Usually sports action occurs so fast that any image can change in a fraction of a second. Take again the image of the Motorsport races. Sometimes a car hits another one and they go off track. One image of that is okay. But you always want to have better and more images, so you can get all the details of what happened there, who caused the accident, and so on. It is not professional to get an image of the car parked once damaged. The thing you need to have is to get the crash in an image or more than one, and this is why a high burst rate helps. I got some crash/accident images because of that, and I was able to track the whole (or mostly) action to later capture the best images showing what happened there. (let's also not forget AF in cameras also tend to somehow miss focus sometimes, so if you take 8 images and 3 are blurried you are okay with 5 more, but if it bursts at 4fps and you got 3 blurried images is not that good at all).
Let's put another example: A race and a chicane where not every car jumps there on every lap, but randomly sometimes, some cars do. You do wanna have that image when one car will fly there. You don't know when would that happen, but you know this can happen and this is why you wanna have a nice burst rate, to capture everything that happens there. Maybe you will not get that image. But if it happens you wanna capture that moment.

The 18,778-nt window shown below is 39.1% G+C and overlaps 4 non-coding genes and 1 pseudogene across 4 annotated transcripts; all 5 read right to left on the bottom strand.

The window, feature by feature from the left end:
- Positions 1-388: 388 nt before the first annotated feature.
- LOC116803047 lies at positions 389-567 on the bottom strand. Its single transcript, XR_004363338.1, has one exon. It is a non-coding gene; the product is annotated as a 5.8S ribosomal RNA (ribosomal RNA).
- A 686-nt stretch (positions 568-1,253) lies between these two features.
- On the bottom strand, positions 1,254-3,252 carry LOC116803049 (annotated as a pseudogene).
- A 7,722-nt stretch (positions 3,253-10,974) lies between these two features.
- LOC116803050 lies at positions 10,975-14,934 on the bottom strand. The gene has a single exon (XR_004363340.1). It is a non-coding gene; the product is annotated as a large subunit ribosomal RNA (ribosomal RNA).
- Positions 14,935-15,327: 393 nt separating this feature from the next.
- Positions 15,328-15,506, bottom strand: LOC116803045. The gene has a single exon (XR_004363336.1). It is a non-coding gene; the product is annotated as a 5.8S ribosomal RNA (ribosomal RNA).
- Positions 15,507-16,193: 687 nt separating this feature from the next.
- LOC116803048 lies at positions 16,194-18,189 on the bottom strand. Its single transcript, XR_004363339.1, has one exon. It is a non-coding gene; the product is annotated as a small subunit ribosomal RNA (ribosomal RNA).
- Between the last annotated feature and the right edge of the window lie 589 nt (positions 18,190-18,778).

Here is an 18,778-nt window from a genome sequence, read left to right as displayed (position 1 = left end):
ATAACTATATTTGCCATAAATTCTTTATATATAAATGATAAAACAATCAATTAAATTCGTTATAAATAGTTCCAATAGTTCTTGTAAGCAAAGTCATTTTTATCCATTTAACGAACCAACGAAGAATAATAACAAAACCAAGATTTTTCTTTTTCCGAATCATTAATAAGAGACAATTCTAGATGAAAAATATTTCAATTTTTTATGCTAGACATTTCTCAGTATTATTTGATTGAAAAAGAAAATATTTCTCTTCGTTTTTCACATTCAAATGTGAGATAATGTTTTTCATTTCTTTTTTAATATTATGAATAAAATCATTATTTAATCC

You can perfectly fine shoot motorsport with a slow burst rate, and you'll get also great images, but most likely you'll loose that image.
I believe in the rest of sports is the same. If you are picturing while a 100m spring race you do wanna get the winner's face perfectly defined when he/she does that gesture with his/her face. Or if two runners fall hitting each other, you do want to capture exactly that moment nor the previous one, nor the one just after. And having a high burst rate help you getting the image.
I'd also say is not only fast burst rate, is also accuracy and fast AF. Quite franckly the most important is the AF. No one needs a wonderful collection of 8 images all out of focus. So I'd say is more a combination of great AF tracking and high burst rate.
They don’t know WHEN the moment they want will happen. WHEN will the birds wings be FULLY extended? WHEN will the ball be ON the racket/bat?
Answer sometime in the next second. If you have 4fps that 4 tries 11 fps 20 fps are more shots. You have more images to find which is closest to that KEY moment. High jumper toe JUST leaving the ground
Its not just the shutter speed to freeze action, (iso and Fast lens (wide aperture)) but Also many images to try get one at key moment
For a specific case where a high FPS is useful, consider cricket photography (the game, not the insect).
When a batter takes a swing at the ball, there are potentially a number of outcomes worth taking a photo of:
The optimal time to take the photo is slightly different depending on the above outcomes so by taking a few shots in rapid succession covers both.
I acknowledge the comments about the "spray and pray" approach, so choosing when to do this comes down to judgement.